Childhood Obesity: When is it a Cause for Concern?

Childhood obesity is a medical condition whereby children and adolescents weigh 20% above the normal weight for their age and height. According to SingHealth, it is estimated that 11% of school children in Singapore are overweight and/or obese.

The Body Mass Index (BMI) percentile is widely used to measure obesity in children and adolescents (aged two to 20), as it considers the fact that they are growing at different rates depending on their age and gender. Growth charts such as this and this are also used by health professionals to determine if a child’s weight is deemed healthy for his/her age, height and gender.

Causes of Childhood Obesity

Childhood obesity occurs due to a variety of reasons, with genetic factors, a sedentary lifestyle and unhealthy eating habits being the most common causes. Although obesity may run in some families, not all children with a family history of this health condition will be overweight – shared family lifestyle habits such as eating patterns and preferences, as well as the frequency of physical activity also play a role in this aspect.

On the other hand, there are cases of childhood obesity which are caused by a medical condition such as hormonal issues. This can be determined through a physical exam and a series of blood tests administered by your doctor.

Risk Factors

Children who are obese are at risk of developing various health-related problems, which include:

  • High cholesterol and high blood pressure: Unhealthy eating habits can cause your child to develop either or both conditions, which can lead to the accumulation of plaques in the arteries. These plaques cause the arteries to narrow and harden, and may lead to a heart attack or stroke later in life.
  • Type 2 Diabetes: Obesity and a sedentary lifestyle increases one’s risk of having type 2 diabetes. This condition affects the way your child’s body uses and breaks down sugar (glucose)
  • Non-alcoholic fatty liver disease (NAFLD): NAFLD usually presents itself without any symptoms and can cause fatty deposits to build up in the liver, leading to scarring and liver damage.
  • Sleep disorders: Being overweight or obese can cause breathing difficulties in your child such as obstructive sleep apnea, where his/her breathing repeatedly stops and starts while sleeping.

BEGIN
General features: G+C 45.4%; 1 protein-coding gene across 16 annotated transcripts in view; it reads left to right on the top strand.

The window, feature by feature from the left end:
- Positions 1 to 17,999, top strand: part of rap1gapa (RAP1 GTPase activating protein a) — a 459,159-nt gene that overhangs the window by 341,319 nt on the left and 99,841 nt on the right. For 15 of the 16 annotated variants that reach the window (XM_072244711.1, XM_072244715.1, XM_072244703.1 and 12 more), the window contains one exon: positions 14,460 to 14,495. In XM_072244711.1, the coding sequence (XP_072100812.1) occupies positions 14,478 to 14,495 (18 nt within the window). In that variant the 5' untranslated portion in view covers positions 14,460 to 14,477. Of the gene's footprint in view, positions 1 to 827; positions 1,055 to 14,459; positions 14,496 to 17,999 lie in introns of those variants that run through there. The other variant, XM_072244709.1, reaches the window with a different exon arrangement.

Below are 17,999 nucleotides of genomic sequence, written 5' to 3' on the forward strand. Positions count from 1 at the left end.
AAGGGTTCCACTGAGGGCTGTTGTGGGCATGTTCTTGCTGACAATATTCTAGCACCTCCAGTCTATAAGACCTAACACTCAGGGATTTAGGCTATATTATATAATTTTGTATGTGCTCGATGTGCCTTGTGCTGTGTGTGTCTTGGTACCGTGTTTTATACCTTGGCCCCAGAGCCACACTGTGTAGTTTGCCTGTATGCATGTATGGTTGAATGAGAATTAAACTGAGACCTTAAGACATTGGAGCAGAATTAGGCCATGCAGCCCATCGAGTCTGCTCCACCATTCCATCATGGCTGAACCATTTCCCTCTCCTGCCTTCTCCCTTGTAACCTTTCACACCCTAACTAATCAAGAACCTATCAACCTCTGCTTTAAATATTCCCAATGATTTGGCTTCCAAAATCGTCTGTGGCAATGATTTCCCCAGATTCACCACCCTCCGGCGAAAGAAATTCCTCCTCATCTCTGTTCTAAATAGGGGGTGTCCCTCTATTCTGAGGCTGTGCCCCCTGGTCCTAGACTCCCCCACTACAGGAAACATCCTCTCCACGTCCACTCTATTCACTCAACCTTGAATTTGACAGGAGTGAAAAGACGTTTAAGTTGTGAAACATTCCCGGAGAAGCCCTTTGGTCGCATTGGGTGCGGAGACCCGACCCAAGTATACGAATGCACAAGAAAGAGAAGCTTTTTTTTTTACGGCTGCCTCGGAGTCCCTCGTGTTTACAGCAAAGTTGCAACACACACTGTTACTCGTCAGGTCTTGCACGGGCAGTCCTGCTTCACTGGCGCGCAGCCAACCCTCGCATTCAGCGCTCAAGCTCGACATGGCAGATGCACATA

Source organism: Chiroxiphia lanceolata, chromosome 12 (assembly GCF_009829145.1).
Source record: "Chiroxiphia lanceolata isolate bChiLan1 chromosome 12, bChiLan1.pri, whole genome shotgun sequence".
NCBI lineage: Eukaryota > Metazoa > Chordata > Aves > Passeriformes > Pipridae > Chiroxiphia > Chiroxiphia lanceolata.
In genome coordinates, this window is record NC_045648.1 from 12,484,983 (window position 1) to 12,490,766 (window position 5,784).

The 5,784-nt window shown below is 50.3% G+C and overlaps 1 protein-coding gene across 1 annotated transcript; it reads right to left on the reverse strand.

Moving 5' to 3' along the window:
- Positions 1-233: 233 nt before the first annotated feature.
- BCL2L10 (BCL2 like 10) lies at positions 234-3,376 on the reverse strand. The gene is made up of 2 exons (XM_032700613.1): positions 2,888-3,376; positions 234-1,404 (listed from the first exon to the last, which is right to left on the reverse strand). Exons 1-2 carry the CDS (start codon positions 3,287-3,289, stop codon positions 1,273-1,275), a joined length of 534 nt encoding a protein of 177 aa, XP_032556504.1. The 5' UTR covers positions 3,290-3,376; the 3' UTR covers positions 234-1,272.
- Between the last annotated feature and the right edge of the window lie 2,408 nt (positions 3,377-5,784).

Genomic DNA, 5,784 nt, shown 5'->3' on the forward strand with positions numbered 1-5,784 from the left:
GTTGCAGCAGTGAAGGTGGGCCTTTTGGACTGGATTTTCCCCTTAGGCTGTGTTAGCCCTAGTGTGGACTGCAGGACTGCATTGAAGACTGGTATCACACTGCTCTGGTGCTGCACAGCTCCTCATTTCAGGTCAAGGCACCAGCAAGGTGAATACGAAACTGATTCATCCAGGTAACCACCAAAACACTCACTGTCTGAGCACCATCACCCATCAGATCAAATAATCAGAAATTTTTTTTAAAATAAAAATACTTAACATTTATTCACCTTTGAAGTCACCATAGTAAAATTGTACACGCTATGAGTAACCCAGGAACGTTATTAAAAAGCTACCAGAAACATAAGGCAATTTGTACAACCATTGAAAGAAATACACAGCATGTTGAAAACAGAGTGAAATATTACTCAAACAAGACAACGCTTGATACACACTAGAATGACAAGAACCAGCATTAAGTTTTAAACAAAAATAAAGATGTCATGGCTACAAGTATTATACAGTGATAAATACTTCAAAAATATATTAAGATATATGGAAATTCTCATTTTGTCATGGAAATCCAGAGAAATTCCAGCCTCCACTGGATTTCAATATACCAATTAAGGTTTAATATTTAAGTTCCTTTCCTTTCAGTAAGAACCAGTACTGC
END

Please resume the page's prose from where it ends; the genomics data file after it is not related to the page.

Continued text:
• Skin conditions such as heat rash, fungal infections and acne: As children who are overweight tend to generate more body heat and/or sweat excessively, they are also more susceptible to developing skin conditions such as heat rash, fungal infections and acne.

These health issues will usually stay with your children as they grow up, and may also lead to psychological problems such as poor self-esteem and depression.

Is My Child Overweight, and Should I Be Worried?

If you are concerned about the rate and amount of weight that your child is putting on, do bring this up with his/her doctor. Here, your child’s history of growth and development, your family’s weight-for-height history and your child’s stand on the growth charts will be taken into account to determine if his/her weight falls under the unhealthy range.

When it comes to assessing your child’s BMI percentile, here are some things to note:

  • Children with a BMI at or above the 85th percentile and less than the 95th percentile are considered overweight
  • Children whose BMI hit the 95th percentile and above are classified as obese

How to help your child beat childhood obesity?

The most important thing that you can do for your child as he/she battles childhood obesity is to be supportive and sensitive towards his/her feelings. How children feel about themselves are often based on their parents’ views about them. At the same time, it is also important to talk to your children about their weight and encourage them to share their concerns and challenges with you.

At the same time, parents should also work on gradually changing the family’s lifestyle and eating habits to keep everyone in the pink of health. Here are some ways to help you accomplish this:

  • Set a good example – Serve healthy foods and snacks to the family and include some physical activity to maintain an active lifestyle. Once your children see that you are making an effort to eat right and stay active, they will pick up these good habits in no time.
  • Plan family activities that double up as exercise – This includes taking a walk in the park, swimming and biking.
  • Reduce sedentary activities – Cut down or replace screen time with physical activities, as per the suggestions above.
  • Praise your child’s efforts – Recognise the efforts made by your child to keep a healthier lifestyle, even if they are small ones. But do remember not to reward them with food – focus instead on activities that they look forward to such as a movie treat or a trip to the museum.
  • Help your child focus on positive goals – Instead of reaching for the impossible, point out to your child his/her milestones and improvements. For example, it may involve the fact that he/she can now run for 20 minutes without feeling exhausted.

Whichever approach you choose to take to help your child beat childhood obesity, do bear in mind not to make healthy eating and an active lifestyle a chore which he/she dreads, but to create family bonding opportunities that will benefit the health of everyone in the family.

 

Article reviewed by Dr. William Tan, Chief Strategy Officer and Medical Director at MindChamps Medical.

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